Italian trio Zu pride themselves on their work ethic and ability to battle adversity. Since forming in Rome in 1997, they have successfully performed their innovative mix of baritone saxophone, bass and drums at 1,000-plus gigs throughout Europe, North America, Asia and Africa.
Unfortunately their decade-long streak of never canceling gigs mid-tour was broken last June in Japan during a joint jaunt with Fugazi bassist Joe Lally. Scheduled to play 12 dates, the combo pulled the plug three shows in, citing mistreatment by booking agent Valse Hot. Coincidentally, Lally’s father passed away the next day, which would have forced his departure regardless.
In a statement issued last summer, Zu stated they were “sad, sorry and furious,” and they promised to return. True to their word, their third Japanese tour is scheduled to start next week. Touring in support of “Intermediate Spirit Receiver,” a collaboration with Italian turntablist Okapi that will be released soon by Japanese label Dotlinecircle, rumor has it that they may be back again for more concerts before yearend.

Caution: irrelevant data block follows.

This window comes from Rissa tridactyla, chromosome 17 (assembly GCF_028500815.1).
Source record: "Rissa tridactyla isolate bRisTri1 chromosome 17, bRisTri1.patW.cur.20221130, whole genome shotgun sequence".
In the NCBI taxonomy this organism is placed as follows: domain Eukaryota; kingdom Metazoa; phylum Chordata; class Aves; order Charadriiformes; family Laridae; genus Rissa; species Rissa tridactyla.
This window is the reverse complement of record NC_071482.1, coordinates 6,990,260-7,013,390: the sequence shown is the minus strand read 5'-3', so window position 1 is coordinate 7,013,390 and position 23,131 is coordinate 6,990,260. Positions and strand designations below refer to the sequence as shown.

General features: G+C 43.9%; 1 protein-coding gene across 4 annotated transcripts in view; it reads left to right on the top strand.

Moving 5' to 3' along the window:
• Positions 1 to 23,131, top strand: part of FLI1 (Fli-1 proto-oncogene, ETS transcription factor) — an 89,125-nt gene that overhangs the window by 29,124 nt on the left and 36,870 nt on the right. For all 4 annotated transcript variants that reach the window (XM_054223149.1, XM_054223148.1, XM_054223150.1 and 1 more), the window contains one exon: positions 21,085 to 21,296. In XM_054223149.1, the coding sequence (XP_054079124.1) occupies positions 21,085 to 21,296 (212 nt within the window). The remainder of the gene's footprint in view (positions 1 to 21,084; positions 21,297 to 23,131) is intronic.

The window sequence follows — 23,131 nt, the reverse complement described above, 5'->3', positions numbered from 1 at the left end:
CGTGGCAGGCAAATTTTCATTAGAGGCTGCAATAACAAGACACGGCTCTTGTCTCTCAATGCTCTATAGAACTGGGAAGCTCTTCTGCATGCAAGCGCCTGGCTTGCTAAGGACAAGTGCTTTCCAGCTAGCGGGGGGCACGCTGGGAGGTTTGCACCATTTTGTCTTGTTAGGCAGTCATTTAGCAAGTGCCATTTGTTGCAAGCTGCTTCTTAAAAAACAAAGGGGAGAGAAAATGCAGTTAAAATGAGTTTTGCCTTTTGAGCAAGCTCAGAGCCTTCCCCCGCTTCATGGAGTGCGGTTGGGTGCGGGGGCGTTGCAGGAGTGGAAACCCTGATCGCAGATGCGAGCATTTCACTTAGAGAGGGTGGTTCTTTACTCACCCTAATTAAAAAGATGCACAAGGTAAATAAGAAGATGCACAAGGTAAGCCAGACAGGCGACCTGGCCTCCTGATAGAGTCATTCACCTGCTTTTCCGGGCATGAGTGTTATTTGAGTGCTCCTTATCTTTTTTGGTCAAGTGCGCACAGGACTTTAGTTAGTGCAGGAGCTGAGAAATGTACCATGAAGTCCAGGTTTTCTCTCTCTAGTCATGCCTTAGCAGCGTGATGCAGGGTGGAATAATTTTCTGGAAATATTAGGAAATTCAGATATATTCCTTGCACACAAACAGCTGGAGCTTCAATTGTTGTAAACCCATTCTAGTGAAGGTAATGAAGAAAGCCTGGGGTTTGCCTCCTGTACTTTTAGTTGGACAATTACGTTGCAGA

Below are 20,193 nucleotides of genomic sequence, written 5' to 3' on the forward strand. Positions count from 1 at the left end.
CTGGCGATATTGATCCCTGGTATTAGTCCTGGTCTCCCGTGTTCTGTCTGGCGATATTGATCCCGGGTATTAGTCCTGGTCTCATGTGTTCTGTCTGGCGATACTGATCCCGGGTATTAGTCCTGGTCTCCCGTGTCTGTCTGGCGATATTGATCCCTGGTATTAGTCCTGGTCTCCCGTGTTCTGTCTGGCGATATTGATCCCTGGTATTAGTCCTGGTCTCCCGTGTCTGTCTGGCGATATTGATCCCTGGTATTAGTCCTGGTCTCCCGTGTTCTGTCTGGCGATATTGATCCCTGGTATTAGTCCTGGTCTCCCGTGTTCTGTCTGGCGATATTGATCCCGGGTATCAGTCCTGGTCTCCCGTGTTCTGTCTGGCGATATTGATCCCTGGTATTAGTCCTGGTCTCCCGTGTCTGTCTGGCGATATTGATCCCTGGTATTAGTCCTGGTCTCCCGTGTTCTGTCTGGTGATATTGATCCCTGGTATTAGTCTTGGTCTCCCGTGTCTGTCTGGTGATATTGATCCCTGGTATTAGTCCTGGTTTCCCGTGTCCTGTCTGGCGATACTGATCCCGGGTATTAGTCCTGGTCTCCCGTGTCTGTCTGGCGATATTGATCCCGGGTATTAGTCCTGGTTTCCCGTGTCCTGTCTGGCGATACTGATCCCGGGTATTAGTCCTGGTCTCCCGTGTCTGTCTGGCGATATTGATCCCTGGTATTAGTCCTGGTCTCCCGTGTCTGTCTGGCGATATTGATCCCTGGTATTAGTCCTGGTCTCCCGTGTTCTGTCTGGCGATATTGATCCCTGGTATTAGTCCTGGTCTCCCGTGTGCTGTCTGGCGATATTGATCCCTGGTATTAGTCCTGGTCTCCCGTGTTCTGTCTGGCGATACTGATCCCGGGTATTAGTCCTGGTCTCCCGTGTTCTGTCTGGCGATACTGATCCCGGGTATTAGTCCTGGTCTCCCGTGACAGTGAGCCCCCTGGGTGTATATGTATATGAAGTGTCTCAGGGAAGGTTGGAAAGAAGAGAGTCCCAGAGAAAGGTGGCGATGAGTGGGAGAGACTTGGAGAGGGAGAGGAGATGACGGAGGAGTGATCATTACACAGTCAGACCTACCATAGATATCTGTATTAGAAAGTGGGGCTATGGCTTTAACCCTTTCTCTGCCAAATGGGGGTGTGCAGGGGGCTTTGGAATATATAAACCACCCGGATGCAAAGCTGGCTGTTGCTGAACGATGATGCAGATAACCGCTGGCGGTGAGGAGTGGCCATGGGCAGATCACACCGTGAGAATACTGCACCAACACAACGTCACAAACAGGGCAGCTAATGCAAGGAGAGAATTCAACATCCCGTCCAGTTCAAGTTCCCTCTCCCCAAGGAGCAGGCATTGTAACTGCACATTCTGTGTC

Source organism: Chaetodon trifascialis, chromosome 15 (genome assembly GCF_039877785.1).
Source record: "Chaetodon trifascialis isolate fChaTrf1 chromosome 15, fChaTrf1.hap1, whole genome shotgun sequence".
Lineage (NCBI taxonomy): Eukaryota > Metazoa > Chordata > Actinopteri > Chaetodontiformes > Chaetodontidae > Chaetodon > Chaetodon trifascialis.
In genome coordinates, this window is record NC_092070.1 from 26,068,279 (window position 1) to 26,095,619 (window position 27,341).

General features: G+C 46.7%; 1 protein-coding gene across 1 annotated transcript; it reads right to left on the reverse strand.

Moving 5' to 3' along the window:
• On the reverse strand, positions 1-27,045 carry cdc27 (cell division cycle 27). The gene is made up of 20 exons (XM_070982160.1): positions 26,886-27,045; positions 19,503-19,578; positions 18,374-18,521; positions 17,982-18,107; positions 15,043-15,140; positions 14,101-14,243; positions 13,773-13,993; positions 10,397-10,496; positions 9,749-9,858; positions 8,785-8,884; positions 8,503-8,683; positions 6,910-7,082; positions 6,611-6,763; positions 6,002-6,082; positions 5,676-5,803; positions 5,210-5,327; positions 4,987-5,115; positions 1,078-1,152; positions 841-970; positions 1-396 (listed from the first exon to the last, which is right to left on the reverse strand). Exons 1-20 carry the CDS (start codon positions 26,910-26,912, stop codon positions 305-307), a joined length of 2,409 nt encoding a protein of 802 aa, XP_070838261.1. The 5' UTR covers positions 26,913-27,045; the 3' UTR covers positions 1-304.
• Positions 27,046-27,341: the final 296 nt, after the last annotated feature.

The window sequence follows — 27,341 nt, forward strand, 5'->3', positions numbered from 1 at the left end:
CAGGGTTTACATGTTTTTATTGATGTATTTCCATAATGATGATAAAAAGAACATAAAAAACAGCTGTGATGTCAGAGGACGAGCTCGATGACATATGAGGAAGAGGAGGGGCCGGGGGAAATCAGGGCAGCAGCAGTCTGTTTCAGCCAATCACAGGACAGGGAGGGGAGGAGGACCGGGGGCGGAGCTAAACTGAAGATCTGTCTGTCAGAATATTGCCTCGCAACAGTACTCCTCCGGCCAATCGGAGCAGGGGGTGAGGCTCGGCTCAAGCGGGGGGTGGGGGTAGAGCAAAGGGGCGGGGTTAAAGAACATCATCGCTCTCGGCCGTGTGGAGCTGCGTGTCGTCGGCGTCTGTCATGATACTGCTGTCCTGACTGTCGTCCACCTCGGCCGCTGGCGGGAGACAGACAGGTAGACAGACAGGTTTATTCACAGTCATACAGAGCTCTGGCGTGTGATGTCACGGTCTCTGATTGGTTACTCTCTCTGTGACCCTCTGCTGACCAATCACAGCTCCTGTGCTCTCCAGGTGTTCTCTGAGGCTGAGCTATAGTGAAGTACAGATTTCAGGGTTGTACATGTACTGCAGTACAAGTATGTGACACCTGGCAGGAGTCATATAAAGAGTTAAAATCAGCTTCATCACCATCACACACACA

Impossible to pigeonhole into one specific genre, elements of punk, jazz, rock, art-metal and hardcore surface in their abstract compositions. Taking full advantage of all offers to collaborate that come their way, they have played in studio and on stage with many acclaimed musicians, including members of Sonic Youth, Can, The Stooges, Nomeansno and Japanese electronic artist Nobukazu Takemura. They recently gigged through Europe with prolific alterna-rocker Mike Patton (who brought Zu to Japan to open for Fanto^mas in 2005) and will be recording an album with him in June that will include a guest spot from The Melvins. Artists they would like to work with in the future include EYE and Yoshimi P-We from Vooredoms, as well as Ikue Mori.
Zu play March 24 at Shibuya O-Nest, Tokyo; 25 at Club Shaft, Sendai; 26 at Sandinista, Yamagata; 28 at Super Deluxe, Tokyo; 29 at Kd Japon, Nagoya (early show); 29 (late show) and 31 at Unagidani Sunsui, Osaka; April 2 at Shibuya O-Nest, Tokyo. For more information, visit www.dotlinecircle.com.